A logo sits illuminated outside the Microsoft pavilion on the opening day of the World Mobile Congress at the Fira Gran Via Complex on February 22, 2016 in Barcelona, Spain.
A logo sits illuminated outside the Microsoft pavilion on the opening day of the World Mobile Congress at the Fira Gran Via Complex on February 22, 2016 in Barcelona, Spain.  David Ramos/Getty Images

Microsoft 'Wholeheartedly' Backs Apple Against the FBI

Make no mistake about who Microsoft sides with in the case of Apple versus FBI.

Microsoft president and chief legal officer Brad Smith said at a congressional hearing on Thursday that his company “wholeheartedly” supports Apple’s refusal to assist the FBI in unlocking a terrorist’s iPhone. “We at Microsoft support Apple and will be filing an amicus brief next week,” he said.

The tech exec apparently whipped out an early 20th century adding machine to illustrate his point, the Seattle Times reports. “We do not believe that courts should seek to resolve issues of 21st century technology with a law that was written in the era of the adding machine,” he said, alluding to the All Writs Act, which is the basis of the FBI’s case.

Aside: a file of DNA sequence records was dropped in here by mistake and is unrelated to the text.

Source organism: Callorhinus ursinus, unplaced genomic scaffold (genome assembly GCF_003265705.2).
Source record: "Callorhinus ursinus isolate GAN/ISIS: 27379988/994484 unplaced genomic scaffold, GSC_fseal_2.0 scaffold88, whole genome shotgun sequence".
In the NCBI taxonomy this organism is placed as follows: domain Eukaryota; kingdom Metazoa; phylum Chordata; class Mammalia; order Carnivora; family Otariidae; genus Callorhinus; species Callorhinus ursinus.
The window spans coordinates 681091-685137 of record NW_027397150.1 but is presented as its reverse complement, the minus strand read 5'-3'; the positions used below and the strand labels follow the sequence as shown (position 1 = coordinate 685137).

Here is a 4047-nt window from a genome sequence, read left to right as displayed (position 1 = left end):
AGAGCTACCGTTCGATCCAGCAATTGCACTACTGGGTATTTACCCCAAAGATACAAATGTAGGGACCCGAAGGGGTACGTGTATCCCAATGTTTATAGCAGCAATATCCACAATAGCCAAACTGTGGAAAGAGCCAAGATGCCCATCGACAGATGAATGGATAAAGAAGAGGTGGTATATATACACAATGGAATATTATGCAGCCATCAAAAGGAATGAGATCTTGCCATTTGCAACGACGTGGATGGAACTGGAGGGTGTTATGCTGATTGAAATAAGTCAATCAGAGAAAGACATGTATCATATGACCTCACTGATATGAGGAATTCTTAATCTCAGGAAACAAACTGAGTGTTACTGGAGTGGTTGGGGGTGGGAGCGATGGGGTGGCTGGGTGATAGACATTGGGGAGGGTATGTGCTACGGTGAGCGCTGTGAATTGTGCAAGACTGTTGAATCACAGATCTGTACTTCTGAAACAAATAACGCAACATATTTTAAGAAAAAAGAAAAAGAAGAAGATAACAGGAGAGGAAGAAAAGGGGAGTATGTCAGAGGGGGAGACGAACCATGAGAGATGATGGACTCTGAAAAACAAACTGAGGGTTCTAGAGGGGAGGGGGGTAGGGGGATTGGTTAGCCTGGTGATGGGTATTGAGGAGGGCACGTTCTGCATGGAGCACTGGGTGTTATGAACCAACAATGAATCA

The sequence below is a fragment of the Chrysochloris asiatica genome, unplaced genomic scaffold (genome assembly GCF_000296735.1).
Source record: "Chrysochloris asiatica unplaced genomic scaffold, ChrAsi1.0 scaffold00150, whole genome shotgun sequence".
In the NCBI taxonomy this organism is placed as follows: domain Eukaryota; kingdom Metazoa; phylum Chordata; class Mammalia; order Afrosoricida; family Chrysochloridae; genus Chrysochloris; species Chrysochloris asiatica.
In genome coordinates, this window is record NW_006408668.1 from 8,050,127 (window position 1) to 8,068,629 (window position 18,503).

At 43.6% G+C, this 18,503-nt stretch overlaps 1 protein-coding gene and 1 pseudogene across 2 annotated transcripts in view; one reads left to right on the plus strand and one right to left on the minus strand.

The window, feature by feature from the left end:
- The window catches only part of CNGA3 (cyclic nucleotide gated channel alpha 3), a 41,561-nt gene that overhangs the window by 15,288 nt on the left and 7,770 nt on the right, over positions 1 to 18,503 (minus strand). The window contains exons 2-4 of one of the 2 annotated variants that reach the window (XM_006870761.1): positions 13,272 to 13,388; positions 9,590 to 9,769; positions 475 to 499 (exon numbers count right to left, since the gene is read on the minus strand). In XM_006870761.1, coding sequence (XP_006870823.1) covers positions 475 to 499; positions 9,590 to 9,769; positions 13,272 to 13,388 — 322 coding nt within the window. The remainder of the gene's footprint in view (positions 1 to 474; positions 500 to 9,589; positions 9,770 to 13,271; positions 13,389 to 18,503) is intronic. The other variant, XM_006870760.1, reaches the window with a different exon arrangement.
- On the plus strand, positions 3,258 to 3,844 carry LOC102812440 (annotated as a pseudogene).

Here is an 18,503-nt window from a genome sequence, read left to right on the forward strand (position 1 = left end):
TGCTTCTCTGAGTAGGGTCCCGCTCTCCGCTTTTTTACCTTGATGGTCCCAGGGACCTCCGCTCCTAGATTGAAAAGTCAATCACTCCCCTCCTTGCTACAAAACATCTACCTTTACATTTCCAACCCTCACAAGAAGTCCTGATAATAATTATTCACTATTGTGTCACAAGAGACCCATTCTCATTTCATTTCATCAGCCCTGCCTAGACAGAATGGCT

The Redmond, Wash.-based computing giant joins a number of companies and business leaders that have shown support for Apple’s objection to helping law enforcement break into an iPhone owned by one of the San Bernardino, Calif. shooters. Top tech execs such as Google’s Sundar Pichai and Facebook-owned WhatsApp’s Jan Koum have made public statements in favor of Apple CEO Tim Cook’s stance.

Previously, the only hint at Microsoft’s position came last week when CEO Satya Nadella retweeted a link Smith posted to Twitter. The link led to a statement from the industry group Reform Government Surveillance that objects to encryption “backdoors.” (Microsoft co-founder Bill Gates recently walked back from statements that seemed to endorse the FBI’s position.)

Smith’s latest statements came at a hearing over cross-border data transfers. Apple recently backed Microsoft in its legal battle over the since-replaced Safe Harbor rules that governed transatlantic transfers; now Microsoft appears to be returning the favor.

James Comey, director of the FBI, and Bruce Sewell, Apple senior vice president and general counsel, are scheduled to testify before Congress on March 1. The hearing will concern encryption issues.

This article originally appeared on Fortune.com

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